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Mind, Memory & Music

Three years after suffering a stroke, 
Jim Bob Rodriguez could barely speak, except to say his name.

Then he met music therapist Tracy Bowdish.

By the end of their first session, Bowdish had him saying hello. Within a few months, he was saying “I love you” 
to his wife, Sandy. Nearly a year later, he’s singing and asking for Dr. Pepper.

“From nothing to that in less than a year is amazing to me,” says Sandy Rodriguez, her voice full of emotion after watching her husband sing “Swing Low, Sweet Chariot” in a weekly therapy session.

She says she owes it all to Bowdish, a music therapist at 
the Sentara Music and Medicine Center. The center, located at the Sentara Heart Hospital in Norfolk, Virginia, is just over two years old but already making enormous strides in helping patients in the hospital.

Music therapy is just one part of the music medicine program, which uses music in various ways throughout the hospital to help patients. There are piano concerts held in the lobby, musicians who play to patients on the floors and even 
an artist in residence program.

“The arts play a big factor in improving the outcome of disease,” says Dr. Kamal Chémali, the Cleveland Clinic-trained neurologist who runs the music medicine program. “We want to transform this place into a place where people can find as much normalcy as possible in a high-stress environment.”

For Bowdish’s patients, who usually have suffered some neurological trauma, normalcy is about re-learning to communicate with others. During her sessions, she uses 
music and rhythm to teach words and phrases—and songs. 
A stroke patient who could hardly speak can come out of one session singing.

The science behind music therapy is simple: When you sing, you use more of your brain than when you speak. The brain processes the music in a unique way, creating novel neuronal networks and rewiring the brain.

A stroke patient, when prompted, might not be able to find the words to simply speak. But play part of an old familiar song, 
like “Twinkle, Twinkle Little Star” or “Take Me out to the Ball Game,” and the words will come tumbling out, Bowdish says.

“Music affects emotions, which affect our memories,” Bowdish says. “It’s such a trigger for our long-term memories.”

Patients who have shown little improvement with other types of therapy often make strides with music therapy. Bowdish, who holds sessions at Sentara hospitals, will soon be expanding the program to a Virginia Beach, Virginia, nursing home to help dementia patients.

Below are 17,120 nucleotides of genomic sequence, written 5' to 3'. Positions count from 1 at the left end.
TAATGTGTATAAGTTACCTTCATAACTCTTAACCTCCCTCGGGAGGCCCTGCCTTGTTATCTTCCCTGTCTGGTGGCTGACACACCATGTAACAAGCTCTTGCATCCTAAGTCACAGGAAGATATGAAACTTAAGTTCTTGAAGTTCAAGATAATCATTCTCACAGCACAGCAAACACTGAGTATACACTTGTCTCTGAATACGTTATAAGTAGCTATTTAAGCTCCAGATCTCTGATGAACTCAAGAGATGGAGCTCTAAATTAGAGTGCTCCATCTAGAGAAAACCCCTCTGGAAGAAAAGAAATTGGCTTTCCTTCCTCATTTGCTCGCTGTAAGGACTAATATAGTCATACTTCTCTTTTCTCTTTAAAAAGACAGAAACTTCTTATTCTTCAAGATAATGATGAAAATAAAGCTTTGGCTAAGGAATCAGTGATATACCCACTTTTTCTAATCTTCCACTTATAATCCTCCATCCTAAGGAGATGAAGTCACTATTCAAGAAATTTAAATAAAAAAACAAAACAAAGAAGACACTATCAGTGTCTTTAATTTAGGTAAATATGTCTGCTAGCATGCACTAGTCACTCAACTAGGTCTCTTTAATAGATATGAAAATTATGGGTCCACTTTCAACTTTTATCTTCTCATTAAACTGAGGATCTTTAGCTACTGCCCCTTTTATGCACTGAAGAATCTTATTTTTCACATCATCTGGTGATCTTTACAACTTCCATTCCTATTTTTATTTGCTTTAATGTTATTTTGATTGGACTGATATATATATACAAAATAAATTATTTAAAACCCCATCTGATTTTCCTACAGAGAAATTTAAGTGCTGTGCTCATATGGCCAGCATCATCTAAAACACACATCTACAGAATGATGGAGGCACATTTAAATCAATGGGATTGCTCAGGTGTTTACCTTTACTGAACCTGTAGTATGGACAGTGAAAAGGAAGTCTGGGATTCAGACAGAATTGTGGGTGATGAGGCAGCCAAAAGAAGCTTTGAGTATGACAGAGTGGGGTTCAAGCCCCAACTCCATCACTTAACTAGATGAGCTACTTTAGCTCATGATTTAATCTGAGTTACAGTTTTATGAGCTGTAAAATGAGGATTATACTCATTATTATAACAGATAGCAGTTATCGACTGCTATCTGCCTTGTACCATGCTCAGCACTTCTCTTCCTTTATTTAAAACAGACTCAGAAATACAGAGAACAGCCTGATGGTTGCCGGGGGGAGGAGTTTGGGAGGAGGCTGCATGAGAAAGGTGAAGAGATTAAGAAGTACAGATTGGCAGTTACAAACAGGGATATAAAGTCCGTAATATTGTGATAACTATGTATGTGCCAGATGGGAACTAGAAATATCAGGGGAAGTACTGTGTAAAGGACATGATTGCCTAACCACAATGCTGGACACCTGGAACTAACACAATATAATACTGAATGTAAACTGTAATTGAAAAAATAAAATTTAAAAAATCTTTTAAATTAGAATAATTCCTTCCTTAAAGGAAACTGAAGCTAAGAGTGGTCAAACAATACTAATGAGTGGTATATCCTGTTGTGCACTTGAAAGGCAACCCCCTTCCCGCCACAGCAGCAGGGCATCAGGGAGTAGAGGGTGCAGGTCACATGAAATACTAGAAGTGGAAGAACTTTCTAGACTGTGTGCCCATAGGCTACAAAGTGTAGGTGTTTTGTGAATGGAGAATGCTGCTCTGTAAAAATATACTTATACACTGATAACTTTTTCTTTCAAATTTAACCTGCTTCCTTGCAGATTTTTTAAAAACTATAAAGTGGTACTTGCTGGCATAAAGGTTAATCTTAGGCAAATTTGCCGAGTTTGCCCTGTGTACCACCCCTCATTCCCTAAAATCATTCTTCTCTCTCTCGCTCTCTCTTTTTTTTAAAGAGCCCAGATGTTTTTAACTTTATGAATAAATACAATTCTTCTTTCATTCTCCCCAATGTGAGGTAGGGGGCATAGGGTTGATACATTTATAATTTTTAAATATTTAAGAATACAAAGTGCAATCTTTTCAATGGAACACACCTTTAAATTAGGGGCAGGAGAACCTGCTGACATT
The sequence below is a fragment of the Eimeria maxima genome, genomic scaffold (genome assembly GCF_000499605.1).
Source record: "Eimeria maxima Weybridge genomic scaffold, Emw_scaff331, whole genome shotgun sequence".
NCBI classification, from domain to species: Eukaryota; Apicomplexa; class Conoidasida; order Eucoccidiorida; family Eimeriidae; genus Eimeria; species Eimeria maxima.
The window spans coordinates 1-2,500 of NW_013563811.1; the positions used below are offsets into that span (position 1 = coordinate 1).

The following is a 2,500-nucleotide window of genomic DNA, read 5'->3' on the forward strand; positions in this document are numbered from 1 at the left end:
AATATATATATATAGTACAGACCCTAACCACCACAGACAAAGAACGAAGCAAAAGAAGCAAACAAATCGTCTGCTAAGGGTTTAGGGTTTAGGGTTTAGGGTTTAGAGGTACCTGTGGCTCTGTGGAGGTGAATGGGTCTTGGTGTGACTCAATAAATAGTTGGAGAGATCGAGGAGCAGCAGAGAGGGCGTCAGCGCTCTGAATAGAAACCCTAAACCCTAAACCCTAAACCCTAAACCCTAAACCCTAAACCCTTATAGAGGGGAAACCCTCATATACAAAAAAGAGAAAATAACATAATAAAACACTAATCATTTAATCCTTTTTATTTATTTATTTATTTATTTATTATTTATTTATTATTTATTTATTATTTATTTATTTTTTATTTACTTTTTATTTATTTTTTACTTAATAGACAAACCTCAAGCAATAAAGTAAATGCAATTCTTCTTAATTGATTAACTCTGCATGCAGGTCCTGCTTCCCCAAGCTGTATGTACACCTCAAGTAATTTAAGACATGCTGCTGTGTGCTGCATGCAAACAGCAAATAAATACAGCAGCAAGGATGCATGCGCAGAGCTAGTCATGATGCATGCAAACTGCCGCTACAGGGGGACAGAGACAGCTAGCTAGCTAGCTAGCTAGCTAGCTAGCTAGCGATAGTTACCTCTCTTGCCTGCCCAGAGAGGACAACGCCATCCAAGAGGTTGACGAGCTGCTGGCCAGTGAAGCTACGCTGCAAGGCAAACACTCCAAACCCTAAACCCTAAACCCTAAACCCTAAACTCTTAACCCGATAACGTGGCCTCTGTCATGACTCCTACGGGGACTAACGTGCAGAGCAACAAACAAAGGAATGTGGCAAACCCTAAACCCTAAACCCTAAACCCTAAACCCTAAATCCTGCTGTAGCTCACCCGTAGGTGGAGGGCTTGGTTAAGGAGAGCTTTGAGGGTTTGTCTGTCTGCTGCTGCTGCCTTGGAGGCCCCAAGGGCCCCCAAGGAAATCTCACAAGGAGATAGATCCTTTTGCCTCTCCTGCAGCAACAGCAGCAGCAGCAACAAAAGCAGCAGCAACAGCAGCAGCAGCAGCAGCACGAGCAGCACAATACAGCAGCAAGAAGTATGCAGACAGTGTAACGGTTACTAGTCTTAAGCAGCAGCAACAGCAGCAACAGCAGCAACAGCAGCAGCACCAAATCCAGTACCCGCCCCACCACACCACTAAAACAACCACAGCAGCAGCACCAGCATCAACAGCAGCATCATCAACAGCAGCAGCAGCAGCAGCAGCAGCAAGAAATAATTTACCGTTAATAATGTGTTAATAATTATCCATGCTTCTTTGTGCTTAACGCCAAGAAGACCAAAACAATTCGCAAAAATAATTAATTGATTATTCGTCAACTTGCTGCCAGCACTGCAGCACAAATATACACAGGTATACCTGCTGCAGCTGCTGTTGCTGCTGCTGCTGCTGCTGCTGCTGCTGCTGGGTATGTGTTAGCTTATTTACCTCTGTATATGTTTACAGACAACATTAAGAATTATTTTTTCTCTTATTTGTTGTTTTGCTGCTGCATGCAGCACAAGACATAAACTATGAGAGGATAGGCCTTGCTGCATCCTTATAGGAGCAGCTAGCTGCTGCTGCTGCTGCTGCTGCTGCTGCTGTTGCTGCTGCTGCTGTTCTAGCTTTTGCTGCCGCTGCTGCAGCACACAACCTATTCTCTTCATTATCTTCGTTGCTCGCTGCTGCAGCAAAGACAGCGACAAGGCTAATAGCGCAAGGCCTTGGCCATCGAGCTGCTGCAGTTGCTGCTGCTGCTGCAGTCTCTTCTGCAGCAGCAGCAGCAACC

During a recent music therapy session, Bowdish sat close 
to Rodriguez—who is hard-of-hearing—in his wheelchair. Holding her guitar, she asked him to choose between two songs: “I Walk the Line” by Johnny Cash or “Amazing Grace.” Rodriguez chose the former, and Bowdish began to play and sing.

His eyes on Bowdish as she sang, Rodriguez joined in as 
she reached the refrain, clearly singing, “Because you’re mine, 
I walk the line.”

Before his stroke, Rodriguez loved to sing. He was in a men’s quartet and a men’s choral group, and sang every week at Fairmont Park United Methodist Church in Norfolk. After the stroke, he stopped singing. But after working with Bowdish, 
he now sings along in church again.

At home, Rodriguez can communicate so much better with his wife, using phrases like “I’m hungry,” “I’m cold,” and 
“I would like a Dr. Pepper.” Bowdish taught him to say “I love you, Sandy,” and is working on “Happy Anniversary” with him as the pair approaches their 45th wedding anniversary.

Singing helps with the phrases, too—Bowdish first sings, 
then speaks phrases rhythmically, tapping the words on
a patient’s hand. Repetition is key—caretakers are asked to continue at home, and Bowdish supplies them with CDs or digital files to speak and sing along with.

She can even help patients walk.

Stroke victim Dorothy Andrews was slowly recovering, relearning to talk as a patient of Bowdish’s, when her daughter asked for help with walking. Bowdish supplied two upbeat, instrumental ragtime songs to practice walking to—and it works, says Andrews’ daughter, Debra Livelli.

Her 80-year-old mother, who a year ago was given a bleak diagnosis after her stroke, now struts up and down the hallway of their Virginia Beach home walking with hardly a limp.

“I can’t say enough about Tracy,” says Livelli. “She has 
a magic gift.”